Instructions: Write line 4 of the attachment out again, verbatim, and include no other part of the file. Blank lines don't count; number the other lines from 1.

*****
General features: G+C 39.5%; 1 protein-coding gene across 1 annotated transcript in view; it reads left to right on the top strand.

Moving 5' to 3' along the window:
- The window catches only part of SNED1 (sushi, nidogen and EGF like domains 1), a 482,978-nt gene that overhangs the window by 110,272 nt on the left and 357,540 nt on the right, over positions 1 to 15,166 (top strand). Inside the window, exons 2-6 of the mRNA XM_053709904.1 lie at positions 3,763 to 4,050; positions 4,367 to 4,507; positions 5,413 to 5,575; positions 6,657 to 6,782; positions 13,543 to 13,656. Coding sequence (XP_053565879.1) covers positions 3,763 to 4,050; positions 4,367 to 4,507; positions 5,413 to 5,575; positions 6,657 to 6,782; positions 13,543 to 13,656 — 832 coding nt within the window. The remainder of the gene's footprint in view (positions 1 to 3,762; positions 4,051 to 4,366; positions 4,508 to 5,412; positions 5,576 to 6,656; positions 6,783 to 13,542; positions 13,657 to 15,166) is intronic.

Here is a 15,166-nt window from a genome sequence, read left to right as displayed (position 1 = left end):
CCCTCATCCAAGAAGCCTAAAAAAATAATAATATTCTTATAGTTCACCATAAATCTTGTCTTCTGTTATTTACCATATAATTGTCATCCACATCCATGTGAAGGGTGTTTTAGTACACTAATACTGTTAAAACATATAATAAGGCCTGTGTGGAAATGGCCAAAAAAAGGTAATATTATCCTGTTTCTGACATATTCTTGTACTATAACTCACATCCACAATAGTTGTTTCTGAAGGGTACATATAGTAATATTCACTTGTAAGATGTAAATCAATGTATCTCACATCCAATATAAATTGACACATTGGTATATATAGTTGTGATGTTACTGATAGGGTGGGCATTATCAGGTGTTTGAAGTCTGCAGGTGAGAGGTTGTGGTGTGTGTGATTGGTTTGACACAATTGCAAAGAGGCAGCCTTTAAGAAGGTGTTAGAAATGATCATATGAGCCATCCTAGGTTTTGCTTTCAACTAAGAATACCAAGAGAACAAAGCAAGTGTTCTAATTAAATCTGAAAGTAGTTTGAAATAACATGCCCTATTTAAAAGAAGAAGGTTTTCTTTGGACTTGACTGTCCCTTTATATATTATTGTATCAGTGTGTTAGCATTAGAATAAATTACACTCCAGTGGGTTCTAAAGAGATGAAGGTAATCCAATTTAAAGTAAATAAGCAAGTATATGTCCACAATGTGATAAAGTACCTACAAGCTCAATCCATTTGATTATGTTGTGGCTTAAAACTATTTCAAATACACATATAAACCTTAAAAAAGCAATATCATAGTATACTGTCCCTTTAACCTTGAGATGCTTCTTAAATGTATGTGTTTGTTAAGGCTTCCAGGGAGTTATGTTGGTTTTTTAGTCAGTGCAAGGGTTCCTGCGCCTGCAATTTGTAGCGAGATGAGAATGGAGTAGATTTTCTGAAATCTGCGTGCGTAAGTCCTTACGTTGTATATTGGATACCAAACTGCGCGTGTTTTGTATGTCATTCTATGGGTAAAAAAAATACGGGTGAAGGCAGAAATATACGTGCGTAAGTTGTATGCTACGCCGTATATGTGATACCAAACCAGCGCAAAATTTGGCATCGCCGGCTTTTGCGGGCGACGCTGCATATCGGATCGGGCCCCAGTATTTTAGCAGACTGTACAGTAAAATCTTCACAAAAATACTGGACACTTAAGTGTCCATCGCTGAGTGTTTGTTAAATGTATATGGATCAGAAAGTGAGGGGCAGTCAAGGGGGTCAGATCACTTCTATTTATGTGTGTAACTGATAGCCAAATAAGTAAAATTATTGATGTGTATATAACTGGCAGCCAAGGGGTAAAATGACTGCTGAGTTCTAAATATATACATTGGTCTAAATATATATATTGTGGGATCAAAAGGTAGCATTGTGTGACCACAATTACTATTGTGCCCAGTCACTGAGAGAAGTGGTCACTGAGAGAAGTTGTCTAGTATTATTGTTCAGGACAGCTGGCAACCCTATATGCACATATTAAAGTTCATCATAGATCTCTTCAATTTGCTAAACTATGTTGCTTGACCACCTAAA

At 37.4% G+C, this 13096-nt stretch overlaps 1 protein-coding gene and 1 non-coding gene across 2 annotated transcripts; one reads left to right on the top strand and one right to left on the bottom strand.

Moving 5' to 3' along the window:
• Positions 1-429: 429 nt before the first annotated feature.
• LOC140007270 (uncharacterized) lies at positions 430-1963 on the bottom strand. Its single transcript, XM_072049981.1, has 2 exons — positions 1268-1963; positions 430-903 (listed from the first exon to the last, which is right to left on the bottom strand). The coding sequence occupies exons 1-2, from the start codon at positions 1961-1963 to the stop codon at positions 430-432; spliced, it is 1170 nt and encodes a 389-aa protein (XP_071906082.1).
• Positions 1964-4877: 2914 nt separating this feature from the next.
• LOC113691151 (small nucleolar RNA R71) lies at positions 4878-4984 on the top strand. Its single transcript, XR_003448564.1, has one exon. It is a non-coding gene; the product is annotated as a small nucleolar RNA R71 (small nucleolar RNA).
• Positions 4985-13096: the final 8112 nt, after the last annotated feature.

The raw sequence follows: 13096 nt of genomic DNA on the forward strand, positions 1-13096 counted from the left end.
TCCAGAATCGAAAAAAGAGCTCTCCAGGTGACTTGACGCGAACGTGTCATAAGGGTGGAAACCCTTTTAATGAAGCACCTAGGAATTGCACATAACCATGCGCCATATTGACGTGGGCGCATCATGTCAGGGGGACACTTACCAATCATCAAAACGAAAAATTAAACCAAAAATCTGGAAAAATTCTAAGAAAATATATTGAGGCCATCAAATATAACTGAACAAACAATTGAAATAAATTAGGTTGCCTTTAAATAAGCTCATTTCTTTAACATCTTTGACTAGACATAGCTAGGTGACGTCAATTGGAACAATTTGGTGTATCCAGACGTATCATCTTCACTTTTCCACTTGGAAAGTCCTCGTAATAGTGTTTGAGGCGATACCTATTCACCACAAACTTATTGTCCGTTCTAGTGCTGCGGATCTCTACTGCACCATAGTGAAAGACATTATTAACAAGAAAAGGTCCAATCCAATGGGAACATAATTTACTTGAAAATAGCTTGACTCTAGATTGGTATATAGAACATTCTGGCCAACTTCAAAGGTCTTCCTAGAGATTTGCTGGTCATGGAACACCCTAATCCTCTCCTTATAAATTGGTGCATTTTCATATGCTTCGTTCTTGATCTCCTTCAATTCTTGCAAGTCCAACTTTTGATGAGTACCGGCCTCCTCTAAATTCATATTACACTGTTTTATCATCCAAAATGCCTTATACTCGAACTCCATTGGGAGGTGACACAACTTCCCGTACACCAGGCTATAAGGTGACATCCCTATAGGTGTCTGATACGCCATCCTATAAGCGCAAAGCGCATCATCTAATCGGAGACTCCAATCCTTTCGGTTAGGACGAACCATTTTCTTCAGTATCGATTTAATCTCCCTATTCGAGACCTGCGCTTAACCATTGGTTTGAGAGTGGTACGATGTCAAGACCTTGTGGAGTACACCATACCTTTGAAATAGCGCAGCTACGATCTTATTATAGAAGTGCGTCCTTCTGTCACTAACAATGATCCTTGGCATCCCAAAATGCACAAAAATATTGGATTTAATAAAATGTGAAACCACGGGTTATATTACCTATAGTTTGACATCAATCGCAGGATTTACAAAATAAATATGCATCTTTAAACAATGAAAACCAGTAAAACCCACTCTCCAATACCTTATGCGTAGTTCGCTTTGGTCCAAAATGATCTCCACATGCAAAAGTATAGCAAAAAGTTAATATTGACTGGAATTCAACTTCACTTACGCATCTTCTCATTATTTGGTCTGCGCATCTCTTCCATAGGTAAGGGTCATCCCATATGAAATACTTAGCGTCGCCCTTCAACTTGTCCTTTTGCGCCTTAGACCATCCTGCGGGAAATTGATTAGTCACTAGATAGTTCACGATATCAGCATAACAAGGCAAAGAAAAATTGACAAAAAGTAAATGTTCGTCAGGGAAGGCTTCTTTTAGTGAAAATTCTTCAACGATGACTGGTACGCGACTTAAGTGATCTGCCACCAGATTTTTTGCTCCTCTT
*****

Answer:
Here is a 15,166-nt window from a genome sequence, read left to right as displayed (position 1 = left end):